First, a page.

terrabalanceFinally, we have [Paul Bristow] with Terabalance. [Paul] got his hands on an early copy of the TeraRanger One, a Time of Flight (ToF) sensor developed at CERN. He decided to test it out by using it to balance a ping pong ball on a wooden bar. The sensor had to be slowed down quite a bit in this application, data is only read about 1000 times a second and averaged. An Arduino reads the distance data from the sensor and uses that data to drive a hobby servo. No PID loops here, in fact, Terabalance is a great example of how a proportional only system will hunt forever. That said, it is good enough to keep the ball on the balance bar.

There are a plenty of balancing projects on Hackaday.io. If you want to see more, check out the new well balanced project list! Did I miss your project? Don’t be shy, just drop me a message on Hackaday.io. That’s it for this week’s Hacklet, As always, see you next week. Same hack time, same hack channel, bringing you the best of Hackaday.io!

Segway Build You Can Do Yourself

We’ve seen lots of Segway variants on Hackaday, but they don’t always have detailed instructions on how they made it… Well lucky for us, [Bob] from [Making Stuff] just finished his extensive Segway project with tons of videos of the build!

Inspired by other self-balancing scooter projects he had seen online, [Bob] wanted to try his hand at building one. So he took bits and pieces from designs he liked, and came up with his own solid looking Segway clone design. Using Google Sketchup he drew up the frame, and from there it was all hands on deck. A bit of TIG welding later and it was time for the components.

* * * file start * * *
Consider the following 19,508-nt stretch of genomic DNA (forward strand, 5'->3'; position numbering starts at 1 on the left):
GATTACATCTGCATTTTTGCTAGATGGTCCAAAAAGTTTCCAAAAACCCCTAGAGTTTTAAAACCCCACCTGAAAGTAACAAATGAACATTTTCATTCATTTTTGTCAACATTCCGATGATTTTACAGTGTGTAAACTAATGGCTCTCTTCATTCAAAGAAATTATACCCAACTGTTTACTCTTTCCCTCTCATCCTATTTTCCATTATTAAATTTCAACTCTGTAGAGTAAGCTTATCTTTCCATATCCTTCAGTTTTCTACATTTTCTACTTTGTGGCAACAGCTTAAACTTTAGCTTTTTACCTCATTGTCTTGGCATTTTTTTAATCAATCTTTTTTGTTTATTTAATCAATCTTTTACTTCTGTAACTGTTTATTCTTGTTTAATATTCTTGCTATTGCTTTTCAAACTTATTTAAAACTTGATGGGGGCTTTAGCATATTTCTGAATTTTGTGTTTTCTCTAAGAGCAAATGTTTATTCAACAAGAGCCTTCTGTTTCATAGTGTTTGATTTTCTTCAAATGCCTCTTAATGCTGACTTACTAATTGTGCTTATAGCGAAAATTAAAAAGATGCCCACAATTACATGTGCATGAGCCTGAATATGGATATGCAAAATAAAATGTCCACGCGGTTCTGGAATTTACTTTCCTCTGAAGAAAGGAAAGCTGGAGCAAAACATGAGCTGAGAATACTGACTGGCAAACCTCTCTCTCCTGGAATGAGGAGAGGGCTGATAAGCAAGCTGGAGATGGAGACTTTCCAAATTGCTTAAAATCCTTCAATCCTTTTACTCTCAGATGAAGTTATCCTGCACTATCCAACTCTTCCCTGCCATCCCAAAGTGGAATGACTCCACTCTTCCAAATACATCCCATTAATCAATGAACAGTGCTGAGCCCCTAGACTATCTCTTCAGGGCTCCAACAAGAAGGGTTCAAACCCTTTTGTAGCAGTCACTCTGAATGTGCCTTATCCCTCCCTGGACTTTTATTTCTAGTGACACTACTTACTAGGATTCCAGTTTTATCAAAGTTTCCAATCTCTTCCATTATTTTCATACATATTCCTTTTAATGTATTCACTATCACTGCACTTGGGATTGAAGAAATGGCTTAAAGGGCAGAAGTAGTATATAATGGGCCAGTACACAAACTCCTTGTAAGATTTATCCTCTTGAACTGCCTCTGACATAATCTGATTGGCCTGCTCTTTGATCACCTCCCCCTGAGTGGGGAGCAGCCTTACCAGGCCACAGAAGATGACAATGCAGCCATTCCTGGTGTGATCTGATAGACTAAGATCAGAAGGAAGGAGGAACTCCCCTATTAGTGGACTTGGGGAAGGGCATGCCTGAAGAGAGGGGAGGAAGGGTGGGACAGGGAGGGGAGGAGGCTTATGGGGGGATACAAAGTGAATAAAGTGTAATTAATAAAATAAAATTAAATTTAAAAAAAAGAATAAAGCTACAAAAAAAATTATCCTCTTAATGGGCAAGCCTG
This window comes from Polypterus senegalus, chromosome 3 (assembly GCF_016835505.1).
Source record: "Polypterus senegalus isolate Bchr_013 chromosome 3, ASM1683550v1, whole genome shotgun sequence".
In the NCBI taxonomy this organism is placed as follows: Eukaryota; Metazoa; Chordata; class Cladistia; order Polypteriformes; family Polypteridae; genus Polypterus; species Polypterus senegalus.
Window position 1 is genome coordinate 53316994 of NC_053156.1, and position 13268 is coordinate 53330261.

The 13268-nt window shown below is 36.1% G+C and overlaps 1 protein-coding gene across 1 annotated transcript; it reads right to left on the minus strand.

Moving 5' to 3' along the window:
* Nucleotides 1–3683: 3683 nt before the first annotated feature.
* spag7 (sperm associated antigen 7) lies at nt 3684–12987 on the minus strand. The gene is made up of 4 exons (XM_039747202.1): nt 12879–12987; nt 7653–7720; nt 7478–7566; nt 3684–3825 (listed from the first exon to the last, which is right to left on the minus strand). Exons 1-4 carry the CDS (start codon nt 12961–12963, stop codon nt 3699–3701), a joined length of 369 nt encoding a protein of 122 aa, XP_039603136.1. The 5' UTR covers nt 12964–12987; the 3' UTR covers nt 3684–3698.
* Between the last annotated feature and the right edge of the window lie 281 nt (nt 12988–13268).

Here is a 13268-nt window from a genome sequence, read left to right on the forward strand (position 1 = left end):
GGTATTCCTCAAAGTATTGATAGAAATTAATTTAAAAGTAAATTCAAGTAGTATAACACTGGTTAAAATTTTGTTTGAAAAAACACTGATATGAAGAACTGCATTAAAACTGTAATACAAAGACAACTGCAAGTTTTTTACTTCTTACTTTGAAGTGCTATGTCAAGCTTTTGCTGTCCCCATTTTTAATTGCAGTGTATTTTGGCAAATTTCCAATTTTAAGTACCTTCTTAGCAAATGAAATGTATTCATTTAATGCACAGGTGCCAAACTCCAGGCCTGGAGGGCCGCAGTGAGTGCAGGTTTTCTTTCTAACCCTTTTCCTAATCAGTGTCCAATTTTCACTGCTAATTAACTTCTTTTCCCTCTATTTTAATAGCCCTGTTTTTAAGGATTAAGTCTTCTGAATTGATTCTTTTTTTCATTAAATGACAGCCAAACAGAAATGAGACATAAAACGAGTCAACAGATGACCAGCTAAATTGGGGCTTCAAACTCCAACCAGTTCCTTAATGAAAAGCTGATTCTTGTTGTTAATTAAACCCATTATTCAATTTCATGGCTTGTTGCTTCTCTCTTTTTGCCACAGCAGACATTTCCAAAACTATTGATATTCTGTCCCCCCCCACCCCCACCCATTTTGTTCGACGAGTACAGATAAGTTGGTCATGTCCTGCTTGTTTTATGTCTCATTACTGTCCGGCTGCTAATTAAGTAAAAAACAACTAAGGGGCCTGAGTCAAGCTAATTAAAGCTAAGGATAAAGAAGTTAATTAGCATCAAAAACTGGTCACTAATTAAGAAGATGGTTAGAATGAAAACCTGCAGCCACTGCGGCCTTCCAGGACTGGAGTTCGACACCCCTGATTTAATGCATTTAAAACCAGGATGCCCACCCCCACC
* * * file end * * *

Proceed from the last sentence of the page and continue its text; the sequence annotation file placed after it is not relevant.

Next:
Some small slight mechanical hiccups aside, the longest part of the project was the electronics and software — getting it to work like a real Segway. After writing his own code he ran into a few roadblocks, but luckily he was able to get some help from someone at his local Maker meetup which saved a lot of troubleshooting on his end.

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The Self-Balancing Sideways Segway

[Jason Dorie] has been hard at work on his two-wheeled, self-balancing skateboard. He calls it the Sideway.

Similar to the Segway, it relies on the user shifting their weight to control the speed at which it will run. A Wii Nunchuk controller is used to steer, which varies each wheels output, which allows for some tight maneuvering!

Under the deck is a pair of 24V 280W (about 1/3HP each) scooter motors which are driven by two 32A Sabertooth speed controllers. They’re run off a pair of 3 cell 5Ah LiPos which get him about 40 minutes of use — not too shabby! To handle the control algorithm for the IMU, he’s using a Parallax Propeller with custom software.

To demonstrate, he takes us of a tour of one of his favorite stores — Michael’s.